House Pursues Regulation of Proxy Advisory Firms (Again)

A bill that passed the House this month would put more regulations on proxy advisory firms like ISS and Glass Lewis. However, the fate of the bill in the Senate is less certain.



Many of our clients have asked recently about the purpose and impact of proposed legislation in the United States (US) House of Representatives that would create a regulatory regime for proxy advisory firms such as Institutional Shareholder Services (ISS) and Glass Lewis. The Corporate Governance Reform and Transparency Act of 2017 passed the House on December 20, 2017, by a 238-182 vote. However, what the US Senate will do is presently unclear.

This bill was reintroduced this fall by Rep. Sean Duffy (R-WI) and is similar to the Proxy Advisory Firm Reform Act of 2016. (Read our summary of that bill here.)

The most significant parts of the bill include:

  • Registration. Proxy advisory firms will be required to file an application for registration with the Securities and Exchange Commission (SEC), certifying that the firm has adequate financial and managerial resources to consistently provide proxy advice based on accurate information, identifying any actual or potential conflicts of interest (including written policies and procedures in place to manage such actual or potential conflicts), and identifying the procedures and methodologies used in developing proxy voting recommendations, including whether and how the firm evaluates the size of a company when making recommendations.
  • Censure, Denial, or Suspension of Registration. The SEC may censure, suspend, place limitations on, or revoke the registration of a proxy advisory firm if such action is “necessary for the protection of investors and in the public interest.” Specific grounds for these disciplinary actions are listed in the bill (click here to see the full text of the bill).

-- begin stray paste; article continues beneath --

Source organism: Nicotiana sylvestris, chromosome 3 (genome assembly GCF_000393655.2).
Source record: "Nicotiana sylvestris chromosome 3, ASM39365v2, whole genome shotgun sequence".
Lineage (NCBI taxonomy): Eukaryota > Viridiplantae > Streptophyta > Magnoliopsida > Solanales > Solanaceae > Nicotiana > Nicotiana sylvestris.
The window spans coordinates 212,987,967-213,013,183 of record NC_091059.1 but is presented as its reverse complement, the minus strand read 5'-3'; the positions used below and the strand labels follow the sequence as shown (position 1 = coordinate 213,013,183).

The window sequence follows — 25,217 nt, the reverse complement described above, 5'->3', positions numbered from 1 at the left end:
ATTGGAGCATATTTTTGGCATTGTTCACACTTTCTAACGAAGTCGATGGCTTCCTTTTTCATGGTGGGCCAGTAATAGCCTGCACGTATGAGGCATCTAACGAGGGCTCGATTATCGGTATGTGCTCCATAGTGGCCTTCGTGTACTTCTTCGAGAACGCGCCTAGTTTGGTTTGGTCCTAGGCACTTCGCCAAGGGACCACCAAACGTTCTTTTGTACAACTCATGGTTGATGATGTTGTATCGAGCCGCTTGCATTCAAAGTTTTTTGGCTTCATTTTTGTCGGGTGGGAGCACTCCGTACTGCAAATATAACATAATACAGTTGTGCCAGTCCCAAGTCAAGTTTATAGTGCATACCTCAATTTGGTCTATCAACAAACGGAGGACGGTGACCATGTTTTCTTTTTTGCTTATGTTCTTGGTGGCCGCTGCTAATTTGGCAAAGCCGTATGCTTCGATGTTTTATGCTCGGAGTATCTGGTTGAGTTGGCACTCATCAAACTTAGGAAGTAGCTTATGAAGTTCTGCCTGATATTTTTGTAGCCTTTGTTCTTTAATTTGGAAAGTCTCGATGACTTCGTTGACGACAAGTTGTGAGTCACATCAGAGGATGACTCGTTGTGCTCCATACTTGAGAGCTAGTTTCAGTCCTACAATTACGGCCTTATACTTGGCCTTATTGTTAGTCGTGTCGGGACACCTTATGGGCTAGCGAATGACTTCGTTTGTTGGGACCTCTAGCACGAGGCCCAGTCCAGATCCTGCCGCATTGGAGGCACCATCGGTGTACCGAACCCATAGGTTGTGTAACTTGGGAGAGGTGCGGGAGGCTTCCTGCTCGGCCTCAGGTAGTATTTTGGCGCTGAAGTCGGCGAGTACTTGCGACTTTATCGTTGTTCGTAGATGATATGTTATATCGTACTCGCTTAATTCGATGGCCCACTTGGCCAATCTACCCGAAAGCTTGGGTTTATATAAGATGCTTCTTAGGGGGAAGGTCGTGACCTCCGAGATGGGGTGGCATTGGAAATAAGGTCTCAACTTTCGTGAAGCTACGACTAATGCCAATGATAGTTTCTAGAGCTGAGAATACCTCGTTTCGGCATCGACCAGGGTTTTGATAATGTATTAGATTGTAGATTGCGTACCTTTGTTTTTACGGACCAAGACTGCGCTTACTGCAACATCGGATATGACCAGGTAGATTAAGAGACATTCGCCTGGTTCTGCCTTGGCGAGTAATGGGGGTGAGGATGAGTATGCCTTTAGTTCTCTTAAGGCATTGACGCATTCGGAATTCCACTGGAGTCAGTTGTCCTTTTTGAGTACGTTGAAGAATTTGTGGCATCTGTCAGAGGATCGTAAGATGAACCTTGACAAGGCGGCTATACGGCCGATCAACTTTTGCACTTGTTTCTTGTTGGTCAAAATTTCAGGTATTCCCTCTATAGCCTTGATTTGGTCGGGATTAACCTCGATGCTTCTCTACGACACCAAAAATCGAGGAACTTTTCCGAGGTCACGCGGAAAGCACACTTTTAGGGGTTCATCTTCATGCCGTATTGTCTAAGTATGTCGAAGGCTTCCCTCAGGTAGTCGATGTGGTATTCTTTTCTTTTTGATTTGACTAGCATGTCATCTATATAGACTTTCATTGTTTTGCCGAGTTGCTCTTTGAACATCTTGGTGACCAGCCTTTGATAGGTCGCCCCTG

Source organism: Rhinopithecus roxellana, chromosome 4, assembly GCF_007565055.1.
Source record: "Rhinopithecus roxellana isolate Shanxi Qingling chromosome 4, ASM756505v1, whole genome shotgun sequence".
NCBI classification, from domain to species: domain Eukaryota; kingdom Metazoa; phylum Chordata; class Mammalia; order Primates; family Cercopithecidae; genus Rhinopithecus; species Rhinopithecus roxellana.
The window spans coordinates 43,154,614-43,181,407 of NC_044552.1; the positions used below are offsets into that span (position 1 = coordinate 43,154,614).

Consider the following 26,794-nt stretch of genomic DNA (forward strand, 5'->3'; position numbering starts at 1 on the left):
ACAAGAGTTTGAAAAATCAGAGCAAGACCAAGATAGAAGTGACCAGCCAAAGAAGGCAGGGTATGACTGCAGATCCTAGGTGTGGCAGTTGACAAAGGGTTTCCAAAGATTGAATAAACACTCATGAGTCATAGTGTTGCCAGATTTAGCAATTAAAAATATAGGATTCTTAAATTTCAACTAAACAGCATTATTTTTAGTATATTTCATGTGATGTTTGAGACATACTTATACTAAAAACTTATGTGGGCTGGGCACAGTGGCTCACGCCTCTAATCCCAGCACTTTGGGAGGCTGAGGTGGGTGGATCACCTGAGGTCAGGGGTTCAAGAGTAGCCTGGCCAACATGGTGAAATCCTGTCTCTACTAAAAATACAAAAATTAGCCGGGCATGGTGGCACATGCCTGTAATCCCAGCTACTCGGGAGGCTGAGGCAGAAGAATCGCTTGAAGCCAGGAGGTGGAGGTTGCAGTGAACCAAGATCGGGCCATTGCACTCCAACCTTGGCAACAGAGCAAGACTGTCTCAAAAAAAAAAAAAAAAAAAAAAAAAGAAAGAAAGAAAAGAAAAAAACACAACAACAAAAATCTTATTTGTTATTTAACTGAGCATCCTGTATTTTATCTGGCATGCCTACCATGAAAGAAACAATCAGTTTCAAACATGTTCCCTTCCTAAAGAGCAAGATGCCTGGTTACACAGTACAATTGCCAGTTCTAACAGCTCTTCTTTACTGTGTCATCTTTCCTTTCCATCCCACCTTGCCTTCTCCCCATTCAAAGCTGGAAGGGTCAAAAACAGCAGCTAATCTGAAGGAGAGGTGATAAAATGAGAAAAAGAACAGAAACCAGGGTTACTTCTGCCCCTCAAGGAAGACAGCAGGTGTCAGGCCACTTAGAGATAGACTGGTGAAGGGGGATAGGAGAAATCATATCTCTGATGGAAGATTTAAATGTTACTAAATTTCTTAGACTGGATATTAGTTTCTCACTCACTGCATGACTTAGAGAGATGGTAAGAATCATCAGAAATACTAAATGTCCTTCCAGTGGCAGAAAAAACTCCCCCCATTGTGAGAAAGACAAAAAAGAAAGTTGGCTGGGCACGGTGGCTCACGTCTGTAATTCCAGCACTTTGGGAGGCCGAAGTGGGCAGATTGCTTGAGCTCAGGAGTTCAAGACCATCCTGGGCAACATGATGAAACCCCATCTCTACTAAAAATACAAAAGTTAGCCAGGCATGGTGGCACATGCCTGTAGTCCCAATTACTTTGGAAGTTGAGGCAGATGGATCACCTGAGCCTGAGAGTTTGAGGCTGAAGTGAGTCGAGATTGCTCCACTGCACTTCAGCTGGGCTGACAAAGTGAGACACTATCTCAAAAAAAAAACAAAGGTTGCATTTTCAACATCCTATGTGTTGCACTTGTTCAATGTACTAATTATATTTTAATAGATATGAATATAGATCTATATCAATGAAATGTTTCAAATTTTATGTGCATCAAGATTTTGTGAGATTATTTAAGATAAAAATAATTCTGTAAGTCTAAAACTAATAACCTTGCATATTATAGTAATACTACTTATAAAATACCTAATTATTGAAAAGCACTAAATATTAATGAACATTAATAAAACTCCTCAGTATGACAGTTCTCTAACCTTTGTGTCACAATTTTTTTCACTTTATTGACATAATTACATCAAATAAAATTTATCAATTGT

• Management of Conflicts of Interest. Each proxy advisory firm will be required to establish, maintain and enforce written policies and procedures reasonably designed to “address and manage any conflicts of interest that can arise from such business.” The SEC is granted broad authority to prohibit, or otherwise regulate specific conflicts of interest, including the offering of consulting services to an issuer.
  • Draft Reports. Proxy advisory firms will be required to develop procedures that allow companies access to draft ballot recommendations, with an opportunity for companies provide comment to the firms, including the opportunity to present details to the person responsible for developing the recommendation.
  • Ombudsman. Each proxy advisory firm will be required to employ an ombudsman to receive complaints about the accuracy of voting information used in making recommendations from the subjects of the proxy firm’s voting recommendations. The ombudsman is required to resolve complaints in a timely fashion and “in any event prior to the voting on the matter to which the recommendation relates.”
 

We will continue to monitor developments and update our clients on the status of similar action in the Senate. If you have any questions about this issue and want to speak with a member of our consulting team, please write to consulting@radford.com.


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